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The Cutting Edge Volume VI, Number 3, July 1999
News and Notes | Recent Treatments | Leaps and Bounds | Germane Literature
Asmussen, C. B. 1999. Toward a chloroplast DNA phylogeny of the tribe Geonomeae (Palmae). Pp. 121--129 in, A. Henderson & F. Borchsenius (eds.), Evolution, variation, and classification of palms. Mem. New York Bot. Gard. 83: 1--324+.
Atwood, J. T. 1998. Seven new species of Maxillaria from Panama and Costa Rica. Selbyana 19: 254--264.
A "well-resolved but poorly supported phylogeny" derived from parsimony analysis of rpl16 intron sequences confirms Geonoma as monophyletic (100% bootstrap support), but shows Calyptrogyne as "embedded in the clade of Calyptronoma and Pholidostachys" (in our view, it is Pholidostachys that is "embedded"). The author observes that "the inclusion of Chelyocarpus from subfamily Coryphoideae in the clade of Geonomeae species prevented a conclusive statement about the monophyly of the tribe Geonomeae." This gets our vote as the botanical understatement of the year.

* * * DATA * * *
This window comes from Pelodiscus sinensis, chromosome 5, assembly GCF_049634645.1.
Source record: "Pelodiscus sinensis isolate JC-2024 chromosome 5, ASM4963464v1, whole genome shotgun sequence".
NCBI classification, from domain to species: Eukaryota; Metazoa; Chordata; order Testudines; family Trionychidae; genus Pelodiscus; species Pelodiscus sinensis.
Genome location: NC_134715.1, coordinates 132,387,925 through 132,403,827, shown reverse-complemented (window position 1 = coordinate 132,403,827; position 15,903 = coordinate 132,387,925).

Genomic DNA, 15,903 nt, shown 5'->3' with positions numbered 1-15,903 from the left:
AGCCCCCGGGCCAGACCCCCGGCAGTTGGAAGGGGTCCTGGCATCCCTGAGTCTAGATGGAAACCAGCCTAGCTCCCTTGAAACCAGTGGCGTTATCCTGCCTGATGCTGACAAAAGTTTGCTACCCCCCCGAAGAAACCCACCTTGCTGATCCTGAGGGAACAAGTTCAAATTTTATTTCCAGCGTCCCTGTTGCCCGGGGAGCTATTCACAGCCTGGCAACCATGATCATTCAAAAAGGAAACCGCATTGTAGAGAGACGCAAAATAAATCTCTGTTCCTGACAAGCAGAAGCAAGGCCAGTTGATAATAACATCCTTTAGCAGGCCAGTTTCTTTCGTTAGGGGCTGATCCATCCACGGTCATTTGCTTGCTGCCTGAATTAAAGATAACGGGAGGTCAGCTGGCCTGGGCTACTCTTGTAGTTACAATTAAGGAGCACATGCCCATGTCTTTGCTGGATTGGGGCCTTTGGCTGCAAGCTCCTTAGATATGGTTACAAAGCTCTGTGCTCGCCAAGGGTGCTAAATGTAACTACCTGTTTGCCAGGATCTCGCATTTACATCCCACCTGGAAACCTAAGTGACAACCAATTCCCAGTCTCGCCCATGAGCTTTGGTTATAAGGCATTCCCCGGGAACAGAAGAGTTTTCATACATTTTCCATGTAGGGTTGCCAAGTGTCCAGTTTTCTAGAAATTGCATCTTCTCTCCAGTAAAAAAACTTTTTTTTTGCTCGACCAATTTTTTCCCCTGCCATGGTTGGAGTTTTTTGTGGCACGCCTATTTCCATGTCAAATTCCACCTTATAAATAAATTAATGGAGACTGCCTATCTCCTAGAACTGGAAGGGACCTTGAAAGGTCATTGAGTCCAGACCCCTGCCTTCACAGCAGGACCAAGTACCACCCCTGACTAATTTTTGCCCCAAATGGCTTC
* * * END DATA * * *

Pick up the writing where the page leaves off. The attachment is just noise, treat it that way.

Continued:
---- & R. L. Dressler. 1998. Clarifications and new combinations in the Phragmipedium caudatum complex from Central America. Selbyana 19: 245--248.
Disappointingly (for us!), just one of these new orchids is Costa Rican. That would be Maxillaria cacaoensis J. T. Atwood, known only by the type collection (A. Mora 60), from 1100 m elevation on Cerro Cacao, in the Cordillera de Guanacaste. The new sp. belongs to the Maxillaria cucullata Lindl. complex, within which it is most similar to the Nicaraguan M. mombachoensis J. T. Atwood. A dichotomous key separates the four spp. of this complex occurring in Costa Rica and Panama. Features a composite line-drawing of M. cacaoensis.